Updated February 22, 2021
When shopping for a new mattress, you may be considering whether you should buy a new box spring (foundation) as well. Or, you may wonder if it would help to replace your box spring periodically regardless of a new mattress.
It's not always necessary to replace your box spring every time you replace your mattress, but it’s probably a good idea to do so. Box springs do wear out at a similar rate as mattresses. Box springs usually last around 10 years, which is a slightly longer lifespan than the typical mattress.
If a box spring has any major defects like broken slats or noticeable sagging, it won't provide adequate support and you will need a new one. Worn-out box springs can cause your new mattress to sag sooner and create discomfort. Mattress warranties will often be voided if you use a box spring that's broken or sagging.
To learn more about the purpose and features of a box spring, read our explanation here: What is a Box Spring?
You do not have a box spring or platform bed appropriate for your mattress
Your current box spring has broken slats
Your current box spring has noticeable sagging
You’ve already had your current box spring for 8-10 years
So, what is a box spring? A box spring (also known as a foundation) is a wooden frame that uses either springs or metal rods to provide a supportive base for the mattress. The box spring should be the same size as the mattress that sits on top of it. It ensures that there is a flat, solid surface to act as a base, reducing sagging and extending the lifespan of the mattress. Box springs also absorb shock to reduce wear on the mattress itself. Box springs will raise the height of the mattress. If you prefer a lower total bed height, low-profile box springs give more options.
If you're wondering whether you really need a box spring for your bed, check out this article: Do I Need a Box Spring with my Mattress?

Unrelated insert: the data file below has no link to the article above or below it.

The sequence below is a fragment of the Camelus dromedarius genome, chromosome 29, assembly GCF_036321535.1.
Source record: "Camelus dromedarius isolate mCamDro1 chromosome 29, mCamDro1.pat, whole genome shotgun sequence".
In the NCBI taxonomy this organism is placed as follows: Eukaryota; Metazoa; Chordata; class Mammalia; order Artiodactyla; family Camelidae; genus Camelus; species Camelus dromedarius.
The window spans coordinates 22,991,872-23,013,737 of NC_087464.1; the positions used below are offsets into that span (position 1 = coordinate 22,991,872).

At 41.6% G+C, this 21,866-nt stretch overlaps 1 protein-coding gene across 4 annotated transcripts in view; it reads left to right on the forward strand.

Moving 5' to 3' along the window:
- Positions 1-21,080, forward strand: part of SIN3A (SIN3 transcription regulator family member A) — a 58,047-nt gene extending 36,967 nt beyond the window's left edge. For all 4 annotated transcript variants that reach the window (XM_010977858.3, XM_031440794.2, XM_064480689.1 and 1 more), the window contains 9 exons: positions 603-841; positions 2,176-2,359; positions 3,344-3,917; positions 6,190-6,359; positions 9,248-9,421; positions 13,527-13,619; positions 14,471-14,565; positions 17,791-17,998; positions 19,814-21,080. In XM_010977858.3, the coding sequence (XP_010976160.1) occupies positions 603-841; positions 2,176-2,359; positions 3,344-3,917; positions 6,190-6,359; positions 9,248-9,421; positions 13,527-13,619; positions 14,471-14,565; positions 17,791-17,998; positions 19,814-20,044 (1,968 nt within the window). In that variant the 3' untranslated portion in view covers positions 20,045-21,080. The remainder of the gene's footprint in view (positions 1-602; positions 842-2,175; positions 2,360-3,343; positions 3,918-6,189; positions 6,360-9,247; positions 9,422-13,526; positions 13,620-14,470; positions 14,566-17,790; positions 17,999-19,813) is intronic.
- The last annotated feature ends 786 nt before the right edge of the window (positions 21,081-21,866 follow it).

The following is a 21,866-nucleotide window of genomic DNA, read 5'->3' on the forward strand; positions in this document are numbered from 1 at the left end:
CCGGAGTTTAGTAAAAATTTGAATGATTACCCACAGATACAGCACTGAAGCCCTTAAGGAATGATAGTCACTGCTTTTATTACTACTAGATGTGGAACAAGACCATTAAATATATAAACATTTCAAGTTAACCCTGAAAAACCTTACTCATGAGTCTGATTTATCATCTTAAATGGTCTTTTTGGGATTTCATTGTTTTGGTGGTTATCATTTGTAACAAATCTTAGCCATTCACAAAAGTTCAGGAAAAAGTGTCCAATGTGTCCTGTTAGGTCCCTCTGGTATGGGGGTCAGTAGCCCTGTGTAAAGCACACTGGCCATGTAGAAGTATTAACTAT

In a complete bed set, box springs are typically placed on a bed frame that connects to the headboard and footboard. It's also common to see mattresses and box springs used together without a complete bed frame. Those who don't feel the need to have a decorative looking bed can simply place their box spring on the floor or on casters, with the mattress on top.
With large mattresses, like a king-size, the box spring can be difficult to maneuver through tight spaces in your home. In this case, it may be beneficial to purchase a split box spring, which is split into two halves.
Most manufacturers require you to support your mattress with a box spring in order to file a warranty claim. There are exceptions if the mattress has approved box spring replacements. One example is mattresses that work with a platform bed. Since platform beds feature either wooden slats or a deck, the mattress shouldn't need the added support of a box spring. Adjustable bases are another possible option.
For options other than a box spring, check out the Alternatives to Box Springs article.
If you're unsure whether you should buy a box spring with your new mattress, or you have questions about a certain box spring, give us a call at 1-800-455-1052. One of our friendly mattress experts will be happy to assist you further.